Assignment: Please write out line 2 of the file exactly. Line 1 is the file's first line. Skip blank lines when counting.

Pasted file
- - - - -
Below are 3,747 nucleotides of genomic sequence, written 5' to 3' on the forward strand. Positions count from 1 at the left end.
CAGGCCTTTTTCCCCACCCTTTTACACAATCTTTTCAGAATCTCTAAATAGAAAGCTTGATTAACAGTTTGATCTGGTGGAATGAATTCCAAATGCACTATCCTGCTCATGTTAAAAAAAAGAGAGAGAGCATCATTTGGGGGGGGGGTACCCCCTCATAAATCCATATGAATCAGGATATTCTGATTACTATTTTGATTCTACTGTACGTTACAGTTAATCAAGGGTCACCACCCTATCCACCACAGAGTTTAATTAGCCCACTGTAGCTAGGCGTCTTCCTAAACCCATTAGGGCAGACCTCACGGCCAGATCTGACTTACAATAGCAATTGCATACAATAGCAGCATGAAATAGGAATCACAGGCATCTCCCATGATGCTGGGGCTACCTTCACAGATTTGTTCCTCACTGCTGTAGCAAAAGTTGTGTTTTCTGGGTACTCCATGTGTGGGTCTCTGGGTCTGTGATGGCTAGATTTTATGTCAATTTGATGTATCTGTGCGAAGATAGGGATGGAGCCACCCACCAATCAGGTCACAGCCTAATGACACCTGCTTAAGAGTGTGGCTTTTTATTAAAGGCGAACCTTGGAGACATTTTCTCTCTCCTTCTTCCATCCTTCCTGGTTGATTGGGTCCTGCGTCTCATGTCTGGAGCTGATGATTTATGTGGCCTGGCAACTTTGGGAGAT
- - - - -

CAGGCCTTTTTCCCCACCCTTTTACACAATCTTTTCAGAATCTCTAAATAGAAAGCTTGATTAACAGTTTGATCTGGTGGAATGAATTCCAAATGCACTATCCTGCTCATGTTAAAAAAAAGAGAGAGAGCATCATTTGGGGGGGGGGTACCCCCTCATAAATCCATATGAATCAGGATATTCTGATTACTATTTTGATTCTACTGTACGTTACAGTTAATCAAGGGTCACCACCCTATCCACCACAGAGTTTAATTAGCCCACTGTAGCTAGGCGTCTTCCTAAACCCATTAGGGCAGACCTCACGGCCAGATCTGACTTACAATAGCAATTGCATACAATAGCAGCATGAAATAGGAATCACAGGCATCTCCCATGATGCTGGGGCTACCTTCACAGATTTGTTCCTCACTGCTGTAGCAAAAGTTGTGTTTTCTGGGTACTCCATGTGTGGGTCTCTGGGTCTGTGATGGCTAGATTTTATGTCAATTTGATGTATCTGTGCGAAGATAGGGATGGAGCCACCCACCAATCAGGTCACAGCCTAATGACACCTGCTTAAGAGTGTGGCTTTTTATTAAAGGCGAACCTTGGAGACATTTTCTCTCTCCTTCTTCCATCCTTCCTGGTTGATTGGGTCCTGCGTCTCATGTCTGGAGCTGATGATTTATGTGGCCTGGCAACTTTGGGAGAT